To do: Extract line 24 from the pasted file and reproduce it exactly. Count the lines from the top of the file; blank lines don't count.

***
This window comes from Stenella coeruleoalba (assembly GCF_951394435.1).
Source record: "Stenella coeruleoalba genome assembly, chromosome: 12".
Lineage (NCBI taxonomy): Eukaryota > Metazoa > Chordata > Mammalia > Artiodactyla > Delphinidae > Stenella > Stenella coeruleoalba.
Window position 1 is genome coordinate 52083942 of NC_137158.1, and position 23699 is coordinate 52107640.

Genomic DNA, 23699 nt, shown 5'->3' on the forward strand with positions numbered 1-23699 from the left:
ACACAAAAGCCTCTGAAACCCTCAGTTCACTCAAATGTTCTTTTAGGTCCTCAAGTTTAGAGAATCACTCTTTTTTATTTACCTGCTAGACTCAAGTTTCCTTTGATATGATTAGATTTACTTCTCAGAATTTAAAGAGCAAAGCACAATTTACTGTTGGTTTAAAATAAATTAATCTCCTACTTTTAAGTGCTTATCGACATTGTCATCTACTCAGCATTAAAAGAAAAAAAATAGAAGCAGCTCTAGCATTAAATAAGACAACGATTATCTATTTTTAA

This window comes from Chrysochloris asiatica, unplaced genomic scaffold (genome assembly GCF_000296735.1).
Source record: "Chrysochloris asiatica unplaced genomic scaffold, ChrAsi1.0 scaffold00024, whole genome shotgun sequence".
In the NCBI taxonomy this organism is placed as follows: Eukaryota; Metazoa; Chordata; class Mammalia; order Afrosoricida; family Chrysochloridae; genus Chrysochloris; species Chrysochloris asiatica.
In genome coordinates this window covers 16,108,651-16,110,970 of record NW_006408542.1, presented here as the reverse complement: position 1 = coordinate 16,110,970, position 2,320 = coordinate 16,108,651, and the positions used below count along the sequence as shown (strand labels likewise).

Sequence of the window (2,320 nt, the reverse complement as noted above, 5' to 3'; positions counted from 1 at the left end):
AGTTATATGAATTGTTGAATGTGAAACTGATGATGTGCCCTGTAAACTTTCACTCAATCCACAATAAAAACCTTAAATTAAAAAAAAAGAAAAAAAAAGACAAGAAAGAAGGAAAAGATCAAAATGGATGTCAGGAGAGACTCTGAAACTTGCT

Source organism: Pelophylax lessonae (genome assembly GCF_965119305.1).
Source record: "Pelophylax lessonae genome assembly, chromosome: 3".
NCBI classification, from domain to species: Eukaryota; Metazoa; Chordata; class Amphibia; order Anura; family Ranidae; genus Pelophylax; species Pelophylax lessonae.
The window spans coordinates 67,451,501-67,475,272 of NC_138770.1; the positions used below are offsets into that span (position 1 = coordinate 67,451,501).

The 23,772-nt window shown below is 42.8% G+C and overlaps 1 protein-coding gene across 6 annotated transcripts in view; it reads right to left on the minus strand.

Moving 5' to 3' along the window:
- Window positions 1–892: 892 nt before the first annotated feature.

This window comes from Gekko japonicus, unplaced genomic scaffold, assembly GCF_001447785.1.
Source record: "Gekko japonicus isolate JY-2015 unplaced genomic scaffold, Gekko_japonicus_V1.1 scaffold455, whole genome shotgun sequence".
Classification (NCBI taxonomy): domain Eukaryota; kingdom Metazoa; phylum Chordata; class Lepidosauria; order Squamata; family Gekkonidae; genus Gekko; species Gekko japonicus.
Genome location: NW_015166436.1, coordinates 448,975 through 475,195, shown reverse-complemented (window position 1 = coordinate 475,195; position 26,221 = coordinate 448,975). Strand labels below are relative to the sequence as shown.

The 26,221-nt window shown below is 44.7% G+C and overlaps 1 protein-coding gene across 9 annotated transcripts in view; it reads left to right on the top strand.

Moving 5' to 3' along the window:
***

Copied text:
The 26,221-nt window shown below is 44.7% G+C and overlaps 1 protein-coding gene across 9 annotated transcripts in view; it reads left to right on the top strand.